Photo by Erica Leong
Photo by @megan_elise_

Tokyu Food Show

Forget the clothes and souvenirs — it’s time to eat! There’s no place better for foodies than the Tokyu Food Show, nestled in the basement of the Tokyu Toyoko Department Store. With everything from fish and meats to beer and wine to sweets and pastries, you could camp out here for an entire day and eat all three meals if you wanted to. The massive market calls itself the “theater of food,” offering delicacies from all over the world, some of which are available to eat on the spot while others are for catering only. The Show is open every day from 10 a.m. to 9 p.m.

UNU Farmers Market

Many acknowledge that eating healthy can help boost brain activity, so it’s no surprise that one of Tokyo’s most vibrant farmers market is held at the United Nations University, right in front of the school’s Aoyama headquarters. Open every Saturday and Sunday from 10 a.m. to 4 p.m., the market boasts a motto of “Water, sun, and the Earth,” committing itself to the theme of culture and cultivation. Roughly 40 vendors gather each weekend to sell fruits, vegetables, flowers, rice, and other foods — most of which is grown in the Kanto plain area.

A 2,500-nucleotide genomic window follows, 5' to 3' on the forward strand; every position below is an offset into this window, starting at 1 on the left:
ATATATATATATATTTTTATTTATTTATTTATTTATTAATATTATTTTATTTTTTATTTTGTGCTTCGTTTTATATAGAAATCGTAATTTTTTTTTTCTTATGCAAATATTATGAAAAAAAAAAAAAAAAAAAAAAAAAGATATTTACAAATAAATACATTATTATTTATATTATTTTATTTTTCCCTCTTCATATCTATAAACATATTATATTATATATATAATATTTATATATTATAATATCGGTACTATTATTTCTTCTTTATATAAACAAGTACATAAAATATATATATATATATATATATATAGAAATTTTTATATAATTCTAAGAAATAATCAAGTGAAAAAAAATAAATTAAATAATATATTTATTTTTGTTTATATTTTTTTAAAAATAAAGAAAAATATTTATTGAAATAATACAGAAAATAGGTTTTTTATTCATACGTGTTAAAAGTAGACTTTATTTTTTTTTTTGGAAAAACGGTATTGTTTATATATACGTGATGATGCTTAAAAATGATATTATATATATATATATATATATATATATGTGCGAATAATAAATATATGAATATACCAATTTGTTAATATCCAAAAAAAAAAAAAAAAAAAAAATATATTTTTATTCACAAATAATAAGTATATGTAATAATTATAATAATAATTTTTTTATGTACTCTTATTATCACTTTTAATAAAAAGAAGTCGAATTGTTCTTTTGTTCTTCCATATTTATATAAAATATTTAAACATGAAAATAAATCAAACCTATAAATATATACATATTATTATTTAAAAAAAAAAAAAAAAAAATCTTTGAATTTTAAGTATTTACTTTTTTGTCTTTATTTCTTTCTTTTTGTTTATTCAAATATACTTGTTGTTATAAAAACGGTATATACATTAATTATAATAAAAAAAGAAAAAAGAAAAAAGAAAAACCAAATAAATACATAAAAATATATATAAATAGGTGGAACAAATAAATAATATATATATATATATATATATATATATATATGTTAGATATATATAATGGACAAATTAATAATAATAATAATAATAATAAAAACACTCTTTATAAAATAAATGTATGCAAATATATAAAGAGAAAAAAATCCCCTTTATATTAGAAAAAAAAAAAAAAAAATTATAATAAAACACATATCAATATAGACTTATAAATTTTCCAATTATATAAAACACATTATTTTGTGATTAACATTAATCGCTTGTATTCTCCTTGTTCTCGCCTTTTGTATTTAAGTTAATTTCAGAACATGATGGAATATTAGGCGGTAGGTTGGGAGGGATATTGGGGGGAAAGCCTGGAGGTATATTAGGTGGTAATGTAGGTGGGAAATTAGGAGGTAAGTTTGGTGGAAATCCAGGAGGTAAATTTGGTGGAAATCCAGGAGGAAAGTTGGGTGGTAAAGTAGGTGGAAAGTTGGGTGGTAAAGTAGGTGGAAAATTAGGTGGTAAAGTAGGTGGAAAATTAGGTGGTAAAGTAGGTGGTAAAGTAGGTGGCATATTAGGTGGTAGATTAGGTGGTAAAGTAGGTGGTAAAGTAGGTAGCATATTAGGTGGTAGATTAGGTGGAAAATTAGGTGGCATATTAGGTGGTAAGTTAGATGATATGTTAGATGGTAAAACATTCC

Cover Photo by @chiezo_photo

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Devon Shuman
Devon Shuman is a creator, a storyteller, and a traveler from Boston, Massachusetts. He caught the travel bug at a young age when his family would take camping trips in southern Maine and New York’s Adirondack region. Since then, his adventures have taken him all across the globe. His favorite journeys include island hopping in the Galápagos, thru-hiking Vermont’s Long Trail, and summiting Mount Kilimanjaro. He currently works as an editorial consultant for Passion Passport, helping explorers from around the world tell their stories.